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  • #9
Here are some sample parameter sets:

Flow  - Parameter set 1.JPG


Flow - parameter set 2.JPG
 
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  • #10
I think the gist of it is because of the head losses through the expansion, the pipe can be larger to some extent downstream, but the pressure ##P_2## still lower than the pressure ##P_1##. You’ll notice that for any flow to occur in branch ##B## , ##P_1 >P_2##. That can’t happen in “Bernoulli’s” because there are no viscous loses.
 
  • #11
erobz said:
I think the gist of it is because of the head losses through the expansion, the pipe can be larger to some extent downstream, but the pressure ##P_2## still lower than the pressure ##P_1##. You’ll notice that for any flow to occur in branch ##B## , ##P_1 >P_2##. That can’t happen in “Bernoulli’s” because there are no viscous loses.
Thanks for the explanations and calculations so far! It already helped me about the use of the equations together with the losses.
I also get that because of the losses P2 can likely be lower that P1 because of the expansion losses. But I think it must not necessarily be always that case, correct? Depending on the chosen parameters.

So how can I imagine the flow in B stops in the case P2 would actually be higher? At the beginning, I guess it would try to push back from point 2 into the branch. But then it would somehow collide with the fluid that is already flowing at point 1 through the main branch. And here I'm not sure. Will it stop? Will it be pulled along by the main stream? Will it just cause more friction but stay like deadwater in the branch?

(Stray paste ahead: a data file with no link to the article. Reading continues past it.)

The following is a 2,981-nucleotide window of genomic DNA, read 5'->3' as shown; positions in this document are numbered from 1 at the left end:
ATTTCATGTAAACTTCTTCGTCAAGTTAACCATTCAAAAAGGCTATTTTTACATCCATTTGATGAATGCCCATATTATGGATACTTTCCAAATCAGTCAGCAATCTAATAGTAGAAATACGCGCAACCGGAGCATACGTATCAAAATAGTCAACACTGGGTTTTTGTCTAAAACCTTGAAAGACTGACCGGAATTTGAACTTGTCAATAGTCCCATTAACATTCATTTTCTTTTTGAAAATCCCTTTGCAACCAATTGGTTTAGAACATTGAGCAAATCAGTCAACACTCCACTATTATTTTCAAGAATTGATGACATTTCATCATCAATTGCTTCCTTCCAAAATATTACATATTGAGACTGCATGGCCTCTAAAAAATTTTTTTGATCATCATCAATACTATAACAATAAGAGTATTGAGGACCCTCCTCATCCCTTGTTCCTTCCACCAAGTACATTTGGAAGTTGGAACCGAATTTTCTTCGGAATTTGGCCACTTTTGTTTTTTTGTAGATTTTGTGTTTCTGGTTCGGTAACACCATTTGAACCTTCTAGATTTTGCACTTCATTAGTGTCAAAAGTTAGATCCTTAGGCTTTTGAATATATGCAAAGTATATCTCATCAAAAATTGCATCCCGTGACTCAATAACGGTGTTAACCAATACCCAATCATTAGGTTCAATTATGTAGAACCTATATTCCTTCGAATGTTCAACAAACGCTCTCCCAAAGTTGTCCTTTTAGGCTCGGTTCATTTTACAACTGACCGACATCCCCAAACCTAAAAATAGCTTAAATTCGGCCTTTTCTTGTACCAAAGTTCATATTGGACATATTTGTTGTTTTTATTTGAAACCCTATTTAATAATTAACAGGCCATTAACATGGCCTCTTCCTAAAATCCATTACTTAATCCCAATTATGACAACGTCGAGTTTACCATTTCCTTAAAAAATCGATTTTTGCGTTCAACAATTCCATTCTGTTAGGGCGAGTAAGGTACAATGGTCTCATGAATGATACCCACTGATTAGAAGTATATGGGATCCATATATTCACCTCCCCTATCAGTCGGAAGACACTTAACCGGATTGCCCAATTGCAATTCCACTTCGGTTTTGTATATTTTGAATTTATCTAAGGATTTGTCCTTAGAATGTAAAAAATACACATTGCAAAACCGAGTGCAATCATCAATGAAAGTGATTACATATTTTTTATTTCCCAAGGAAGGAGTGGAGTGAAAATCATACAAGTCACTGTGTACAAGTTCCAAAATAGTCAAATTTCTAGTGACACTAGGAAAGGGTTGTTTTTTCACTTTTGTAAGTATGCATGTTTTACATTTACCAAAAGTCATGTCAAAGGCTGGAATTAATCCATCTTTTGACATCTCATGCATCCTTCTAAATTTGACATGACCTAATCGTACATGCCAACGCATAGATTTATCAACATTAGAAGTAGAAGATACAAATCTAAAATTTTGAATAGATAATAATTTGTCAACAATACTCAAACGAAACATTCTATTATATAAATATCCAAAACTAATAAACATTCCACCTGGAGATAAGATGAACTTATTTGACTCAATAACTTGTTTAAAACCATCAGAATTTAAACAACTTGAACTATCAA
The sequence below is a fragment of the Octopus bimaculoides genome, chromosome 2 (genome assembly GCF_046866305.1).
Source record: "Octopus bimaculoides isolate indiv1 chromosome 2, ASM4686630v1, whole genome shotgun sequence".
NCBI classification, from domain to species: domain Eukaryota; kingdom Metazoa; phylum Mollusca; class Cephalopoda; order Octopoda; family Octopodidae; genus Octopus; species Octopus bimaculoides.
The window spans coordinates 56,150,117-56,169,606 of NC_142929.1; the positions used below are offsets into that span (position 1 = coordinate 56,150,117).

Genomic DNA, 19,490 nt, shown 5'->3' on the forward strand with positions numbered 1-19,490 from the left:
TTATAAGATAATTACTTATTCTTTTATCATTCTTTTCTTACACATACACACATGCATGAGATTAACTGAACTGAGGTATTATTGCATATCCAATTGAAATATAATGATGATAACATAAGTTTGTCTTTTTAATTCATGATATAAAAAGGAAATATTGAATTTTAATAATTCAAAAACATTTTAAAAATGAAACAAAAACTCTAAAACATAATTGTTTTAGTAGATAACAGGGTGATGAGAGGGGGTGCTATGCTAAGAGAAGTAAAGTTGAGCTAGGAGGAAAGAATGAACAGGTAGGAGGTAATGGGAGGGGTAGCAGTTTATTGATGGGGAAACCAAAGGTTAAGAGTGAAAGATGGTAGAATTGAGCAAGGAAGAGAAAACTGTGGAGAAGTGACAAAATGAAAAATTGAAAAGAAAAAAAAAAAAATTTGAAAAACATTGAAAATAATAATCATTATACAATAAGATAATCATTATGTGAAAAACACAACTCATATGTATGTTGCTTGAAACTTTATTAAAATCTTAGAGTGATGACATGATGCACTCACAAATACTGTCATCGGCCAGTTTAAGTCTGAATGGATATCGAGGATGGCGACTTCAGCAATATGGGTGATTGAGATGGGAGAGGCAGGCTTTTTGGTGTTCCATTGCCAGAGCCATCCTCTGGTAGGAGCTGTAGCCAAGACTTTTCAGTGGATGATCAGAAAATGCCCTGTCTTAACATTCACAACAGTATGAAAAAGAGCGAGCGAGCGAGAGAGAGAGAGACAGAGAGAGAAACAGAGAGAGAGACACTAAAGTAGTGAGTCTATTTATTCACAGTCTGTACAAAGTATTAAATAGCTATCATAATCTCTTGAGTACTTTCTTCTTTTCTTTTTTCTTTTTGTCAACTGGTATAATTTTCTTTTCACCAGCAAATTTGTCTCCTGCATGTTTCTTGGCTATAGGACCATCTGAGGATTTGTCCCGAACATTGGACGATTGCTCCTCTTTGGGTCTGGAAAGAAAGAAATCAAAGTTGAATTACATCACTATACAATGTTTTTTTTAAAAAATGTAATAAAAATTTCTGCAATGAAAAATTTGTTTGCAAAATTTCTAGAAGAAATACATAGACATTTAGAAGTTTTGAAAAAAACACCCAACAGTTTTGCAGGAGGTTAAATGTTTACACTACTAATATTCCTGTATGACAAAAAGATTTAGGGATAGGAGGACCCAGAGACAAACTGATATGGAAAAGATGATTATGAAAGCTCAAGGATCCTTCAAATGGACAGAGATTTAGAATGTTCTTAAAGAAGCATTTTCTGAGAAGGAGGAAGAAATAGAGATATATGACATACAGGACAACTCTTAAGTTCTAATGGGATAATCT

Probably it's difficult to answer.
 
  • #13
axim said:
I also get that because of the losses P2 can likely be lower that P1 because of the expansion losses. But I think it must not necessarily be always that case, correct? Depending on the chosen parameters.
Yeah, that's correct. It depends on how much loss there is in the expansion. You should play around with the solution for ##Q_B## for some different parameter sets. If the loss coefficient for the expansion is small (we are approaching Bernoulli's idealism of inviscid flow), then nearly any increase in pipe diameter stops the flow in branch ##B##. However, if you make the head loss is "large" across the expansion then we can increase the pipe diameter significantly before the pressure at ##P_2## becomes greater than ##P_1##. At the point where ##P_2 = P_1##, flow just stops. It can't loop back even though it feels like it could from the ##P_2>P_1## because of what has been shown in post #7.